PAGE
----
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This article was prepared for the
September 26, 2001 edition of U.S. 1 Newspaper. All rights
Between the Lines
In the dark days of World War II, Winston Churchill was
reportedly advised by one of his advisers to shut down all the
theaters, concert halls, and art galleries in London in order to save
money for the war effort. "Good God, man," the English prime minister
supposedly replied. "What the hell are we fighting for?"
In the days following the September 11 terrorist attacks, we at U.S. 1
continue with our coverage of the arts — the anecdote above is
plucked from a Simon Saltzman column that begins on page 26 of this
issue. But we also note some telling changes in our routines. Business
phone conversations, for example, may begin a little differently. Many
callers now replace the brisk "How are you" greeting with an
acknowledgement that sorrow may have touched the person at the other
end of the line. For the question, "Did anyone in your office lose
someone close?" the answer has been, all too frequently, "Yes."
One in every five people in New Jersey, according to a Gannett New
Jersey poll, has a relative or close friend who was a victim of the
terrorist attacks, and at least one third of New Jersey residents knew
someone who was killed, injured, or missing. The psychology experts
say it is part of the healing process to talk about our grief, yet we
are all searching for words.
Sometimes the right words come from the very young. At one of last
week’s funerals, a minister told about a little boy in Sunday school
who had the idea that in the aftermath of the tragedy everybody should
pray for God. The teacher gently suggested that he pray to God,
not for God. But the preschooler insisted, saying, "God is very
sad. We need to pray for him. We need to give him hugs."
In last week’s issue, producer/philanthropist Roger Berlind shared his
thoughts on how the loss of life would affect us in times to come,
saying, "it forces you to focus on what is really important, which is
family — and doing what you love." Theater, Berlind and others
believe, can play an important role in helping us find meanings.
U.S. 1’s drama critic Simon Saltzman underlines this in his essay on
page 26: "The theater and its makers have continued to meet the
challenge through the ages, giving people hope, joy, insight,
information, inspiration, and diversion. As a community, theater and
its makers have always responded through tragedies, wars, and economic
woes. It has always met the challenge with brave and sustaining words
as surely as have the fighters with their weapons."
In trying to come to terms with the tragedy, Saltzman offers a litany
prevail upon us and make us think we can survive alone, alone in
patches, alone in groups, alone in races, even alone in genders."
destroy the evil nations, but their evil. The sword conquered for
a while, but the spirit conquers forever." (Sholem Asch)
the other side of despair." (T.S. Eliot)
Drama, poetry, visual art, music — many would say that the arts offer
the only possible solace. Alone among the art objects at the World
Trade Center, a bronze figure sculpture created by Princeton sculptor
J. Seward Johnson has survived the tragedy. The piece depicts a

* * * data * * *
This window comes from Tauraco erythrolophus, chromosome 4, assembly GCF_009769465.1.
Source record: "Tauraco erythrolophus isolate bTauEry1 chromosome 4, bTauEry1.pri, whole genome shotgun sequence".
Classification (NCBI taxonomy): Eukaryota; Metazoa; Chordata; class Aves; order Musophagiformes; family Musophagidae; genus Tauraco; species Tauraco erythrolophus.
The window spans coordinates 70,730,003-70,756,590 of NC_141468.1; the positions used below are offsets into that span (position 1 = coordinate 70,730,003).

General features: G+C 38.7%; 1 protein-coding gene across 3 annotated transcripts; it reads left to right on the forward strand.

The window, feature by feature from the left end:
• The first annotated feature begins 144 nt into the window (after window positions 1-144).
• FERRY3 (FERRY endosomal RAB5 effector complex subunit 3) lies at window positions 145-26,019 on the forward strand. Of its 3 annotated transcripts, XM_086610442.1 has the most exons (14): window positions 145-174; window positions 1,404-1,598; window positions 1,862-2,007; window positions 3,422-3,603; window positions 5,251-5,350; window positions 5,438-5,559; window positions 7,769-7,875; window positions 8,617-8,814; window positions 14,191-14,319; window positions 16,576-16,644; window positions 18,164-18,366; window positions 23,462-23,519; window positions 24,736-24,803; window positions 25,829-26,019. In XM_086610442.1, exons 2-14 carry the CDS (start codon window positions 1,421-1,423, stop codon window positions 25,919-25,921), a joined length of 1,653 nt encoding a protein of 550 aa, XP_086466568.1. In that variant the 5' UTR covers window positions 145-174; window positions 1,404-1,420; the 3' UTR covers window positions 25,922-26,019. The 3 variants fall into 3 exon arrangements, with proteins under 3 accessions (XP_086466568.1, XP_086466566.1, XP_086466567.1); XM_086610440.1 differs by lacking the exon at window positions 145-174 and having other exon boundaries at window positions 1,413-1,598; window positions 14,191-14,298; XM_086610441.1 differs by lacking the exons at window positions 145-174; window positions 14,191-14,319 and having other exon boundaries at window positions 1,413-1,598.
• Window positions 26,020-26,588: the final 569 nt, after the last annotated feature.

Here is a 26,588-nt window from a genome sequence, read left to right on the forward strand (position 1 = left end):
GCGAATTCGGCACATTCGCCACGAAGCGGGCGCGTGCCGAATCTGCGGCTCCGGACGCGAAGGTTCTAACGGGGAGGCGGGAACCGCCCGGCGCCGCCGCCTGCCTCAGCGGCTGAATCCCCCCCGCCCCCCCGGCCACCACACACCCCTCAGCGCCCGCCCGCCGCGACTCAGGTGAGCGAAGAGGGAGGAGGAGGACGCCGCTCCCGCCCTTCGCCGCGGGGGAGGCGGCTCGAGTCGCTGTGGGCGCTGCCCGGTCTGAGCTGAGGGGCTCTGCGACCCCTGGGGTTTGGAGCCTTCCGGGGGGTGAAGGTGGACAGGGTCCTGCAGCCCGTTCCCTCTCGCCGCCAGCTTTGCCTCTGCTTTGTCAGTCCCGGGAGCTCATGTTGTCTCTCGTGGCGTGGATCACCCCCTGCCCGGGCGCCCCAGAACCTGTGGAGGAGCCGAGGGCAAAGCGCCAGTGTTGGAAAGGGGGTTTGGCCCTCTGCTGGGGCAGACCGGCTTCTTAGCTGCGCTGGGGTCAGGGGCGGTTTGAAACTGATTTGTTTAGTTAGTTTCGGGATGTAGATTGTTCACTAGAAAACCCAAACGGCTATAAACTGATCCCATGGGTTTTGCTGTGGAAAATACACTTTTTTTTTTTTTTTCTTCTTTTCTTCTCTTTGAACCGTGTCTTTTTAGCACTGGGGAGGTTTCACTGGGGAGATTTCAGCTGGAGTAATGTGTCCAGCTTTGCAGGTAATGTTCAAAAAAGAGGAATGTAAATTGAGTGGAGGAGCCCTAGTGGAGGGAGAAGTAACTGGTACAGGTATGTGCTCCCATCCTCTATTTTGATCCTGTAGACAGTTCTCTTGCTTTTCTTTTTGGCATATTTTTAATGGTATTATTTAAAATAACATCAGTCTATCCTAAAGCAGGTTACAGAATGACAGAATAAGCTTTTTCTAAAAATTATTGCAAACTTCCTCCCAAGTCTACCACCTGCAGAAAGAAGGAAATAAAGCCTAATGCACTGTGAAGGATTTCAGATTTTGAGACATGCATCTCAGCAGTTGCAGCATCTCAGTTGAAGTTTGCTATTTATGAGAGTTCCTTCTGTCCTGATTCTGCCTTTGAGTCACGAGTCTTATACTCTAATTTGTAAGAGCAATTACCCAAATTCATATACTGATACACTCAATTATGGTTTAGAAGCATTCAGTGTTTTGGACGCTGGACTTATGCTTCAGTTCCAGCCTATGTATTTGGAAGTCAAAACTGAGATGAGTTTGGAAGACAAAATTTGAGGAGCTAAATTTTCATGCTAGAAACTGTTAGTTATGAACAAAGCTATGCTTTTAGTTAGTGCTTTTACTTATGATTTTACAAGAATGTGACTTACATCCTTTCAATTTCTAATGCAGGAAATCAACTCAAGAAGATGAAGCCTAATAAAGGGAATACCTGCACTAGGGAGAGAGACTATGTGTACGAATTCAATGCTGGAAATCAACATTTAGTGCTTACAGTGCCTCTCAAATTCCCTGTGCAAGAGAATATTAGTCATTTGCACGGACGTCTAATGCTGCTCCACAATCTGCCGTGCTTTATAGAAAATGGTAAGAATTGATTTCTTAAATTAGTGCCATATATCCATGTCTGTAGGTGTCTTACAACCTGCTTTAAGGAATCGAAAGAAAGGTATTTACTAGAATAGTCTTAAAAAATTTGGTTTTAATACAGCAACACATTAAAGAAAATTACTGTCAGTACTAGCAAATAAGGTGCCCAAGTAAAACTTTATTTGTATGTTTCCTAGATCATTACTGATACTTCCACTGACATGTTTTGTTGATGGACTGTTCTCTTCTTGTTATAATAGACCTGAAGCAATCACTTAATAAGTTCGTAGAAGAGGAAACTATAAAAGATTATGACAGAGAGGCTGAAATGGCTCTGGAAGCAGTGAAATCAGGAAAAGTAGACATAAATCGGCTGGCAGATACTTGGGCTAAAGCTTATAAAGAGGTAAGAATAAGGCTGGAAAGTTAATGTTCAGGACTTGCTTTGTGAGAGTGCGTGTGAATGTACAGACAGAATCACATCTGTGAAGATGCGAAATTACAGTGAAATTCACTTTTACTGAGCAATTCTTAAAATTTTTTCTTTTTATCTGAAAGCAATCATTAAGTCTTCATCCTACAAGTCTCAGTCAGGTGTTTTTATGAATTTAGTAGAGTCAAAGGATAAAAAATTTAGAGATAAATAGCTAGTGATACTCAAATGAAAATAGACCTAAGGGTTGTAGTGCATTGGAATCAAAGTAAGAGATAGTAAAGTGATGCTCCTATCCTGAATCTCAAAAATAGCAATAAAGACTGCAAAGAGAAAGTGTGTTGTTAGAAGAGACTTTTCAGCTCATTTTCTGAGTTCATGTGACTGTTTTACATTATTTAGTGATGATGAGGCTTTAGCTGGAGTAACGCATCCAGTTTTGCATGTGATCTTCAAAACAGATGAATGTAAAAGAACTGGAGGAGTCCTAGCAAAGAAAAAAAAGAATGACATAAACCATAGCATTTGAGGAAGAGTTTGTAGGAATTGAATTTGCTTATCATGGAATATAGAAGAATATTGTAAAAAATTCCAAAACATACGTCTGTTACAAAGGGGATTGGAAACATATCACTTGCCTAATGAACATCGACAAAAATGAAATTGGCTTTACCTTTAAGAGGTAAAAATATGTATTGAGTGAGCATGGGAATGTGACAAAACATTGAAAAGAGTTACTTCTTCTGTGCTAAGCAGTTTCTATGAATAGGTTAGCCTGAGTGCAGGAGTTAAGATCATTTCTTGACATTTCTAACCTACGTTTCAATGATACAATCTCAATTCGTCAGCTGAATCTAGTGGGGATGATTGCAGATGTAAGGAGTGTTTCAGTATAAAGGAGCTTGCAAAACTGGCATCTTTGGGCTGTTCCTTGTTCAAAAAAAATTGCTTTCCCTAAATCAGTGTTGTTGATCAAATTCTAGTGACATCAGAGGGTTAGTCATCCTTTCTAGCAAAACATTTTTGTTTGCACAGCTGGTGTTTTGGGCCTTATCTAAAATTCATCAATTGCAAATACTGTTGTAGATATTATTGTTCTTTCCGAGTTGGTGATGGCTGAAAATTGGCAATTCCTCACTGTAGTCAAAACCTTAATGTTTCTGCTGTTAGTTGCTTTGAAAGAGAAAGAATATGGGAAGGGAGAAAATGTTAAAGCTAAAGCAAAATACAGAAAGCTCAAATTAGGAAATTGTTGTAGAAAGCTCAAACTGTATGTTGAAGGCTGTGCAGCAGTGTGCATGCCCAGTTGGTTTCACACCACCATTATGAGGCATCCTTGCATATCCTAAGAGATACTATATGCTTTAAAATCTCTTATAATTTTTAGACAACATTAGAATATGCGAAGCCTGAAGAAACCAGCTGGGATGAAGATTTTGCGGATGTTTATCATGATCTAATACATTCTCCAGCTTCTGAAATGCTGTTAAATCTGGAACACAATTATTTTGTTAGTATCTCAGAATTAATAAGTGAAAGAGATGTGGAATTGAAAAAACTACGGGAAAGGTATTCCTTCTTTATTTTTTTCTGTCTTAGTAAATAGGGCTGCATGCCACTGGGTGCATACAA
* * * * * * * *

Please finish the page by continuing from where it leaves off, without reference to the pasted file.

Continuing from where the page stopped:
businessman looking into his briefcase. The title: "Double Check." It
has become a metaphor and a monument.
The role that the Twin Towers played as a New York monument was the
subject of Angus Kress Gillespie’s "Twin Towers: the Life of New York
City’s World Trade Center," published by Rutgers University Press.
U.S. 1 contributor Richard J. Skelly helped do the research for this
book, and an excerpt was printed here last week, September 19. On
September 24 the New York Times published Richard Bernstein’s
comparison between Gillespie’s book and Eric Darton’s "Divided We
Stand: a Biography of the World Trade Center." Bernstein generally
favors the Gillespie account, but says that both "give us a sense of
the historical richness and complexity of what we have lost."
This issue of U.S. 1 is being distributed on the eve of Yom Kippur.
Those observing this Jewish Day of Atonement are asked to forgive
those who have done evil to them, a difficult task at any time,
"At the end of the longest week of the year, I go to the theater.
There, at a performance of `Romeo and Juliet’ at McCarter Theater, I
suddenly have a clearer vision of where to seek insight. It would not
be from the media, but from the greatest writers of dramatic
literature. "When sorrows come, they come not as single spies, but
in battalions." (William Shakespeare).
America" is felt around the world. "The tears of the world are
a constant quality. For each one who begins to weep, somewhere else
another stops. The same is true of the laugh." (Samuel
"Good God, man," the English prime minister
is said to have replied. "What the hell are we fighting for?"
"I encourage everyone to continue in their art. Some people seem to
fear that to do so is trivial, misguided, escapist or offensive within
the present context. I assure you that it is not. The practice of
making theater this week has been a tenacious, reaffirming effort.
Watching theater last night was a heartening, precious experience." As
always, I am guided and supported by the words of dramatists.
— Simon Saltzman
We continue to look to the old and the new plays and playwrights for
emotional and intellectual support."
, the way in which they were first loved by critics and then hated by
them, even as the buildings won acceptance by ordinary people."
of his death, no man can be sure of his courage." (Jean
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